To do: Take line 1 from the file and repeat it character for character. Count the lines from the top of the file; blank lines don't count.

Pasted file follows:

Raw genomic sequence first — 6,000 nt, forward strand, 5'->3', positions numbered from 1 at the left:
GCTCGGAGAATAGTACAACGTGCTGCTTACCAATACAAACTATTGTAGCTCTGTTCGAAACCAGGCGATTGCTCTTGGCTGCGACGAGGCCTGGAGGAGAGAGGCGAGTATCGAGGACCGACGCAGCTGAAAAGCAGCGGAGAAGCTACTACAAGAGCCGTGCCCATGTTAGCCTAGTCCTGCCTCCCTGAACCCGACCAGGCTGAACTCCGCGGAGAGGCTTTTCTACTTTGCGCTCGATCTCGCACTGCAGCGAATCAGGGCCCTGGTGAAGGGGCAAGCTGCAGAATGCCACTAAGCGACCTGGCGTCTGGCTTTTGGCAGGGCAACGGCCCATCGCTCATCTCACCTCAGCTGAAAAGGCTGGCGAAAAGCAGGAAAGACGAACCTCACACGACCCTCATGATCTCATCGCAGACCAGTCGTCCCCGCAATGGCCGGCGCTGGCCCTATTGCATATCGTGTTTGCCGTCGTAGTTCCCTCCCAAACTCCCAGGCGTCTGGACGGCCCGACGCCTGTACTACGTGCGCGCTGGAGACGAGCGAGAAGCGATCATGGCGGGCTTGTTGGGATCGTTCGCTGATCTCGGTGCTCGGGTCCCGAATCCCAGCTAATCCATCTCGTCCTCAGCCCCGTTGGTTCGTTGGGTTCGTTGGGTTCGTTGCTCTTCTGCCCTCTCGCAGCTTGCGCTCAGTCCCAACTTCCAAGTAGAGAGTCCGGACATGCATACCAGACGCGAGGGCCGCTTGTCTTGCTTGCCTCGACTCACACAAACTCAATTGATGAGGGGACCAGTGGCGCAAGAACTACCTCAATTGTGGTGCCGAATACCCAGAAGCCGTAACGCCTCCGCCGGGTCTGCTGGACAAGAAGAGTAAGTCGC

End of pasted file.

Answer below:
Raw genomic sequence first — 6,000 nt, forward strand, 5'->3', positions numbered from 1 at the left: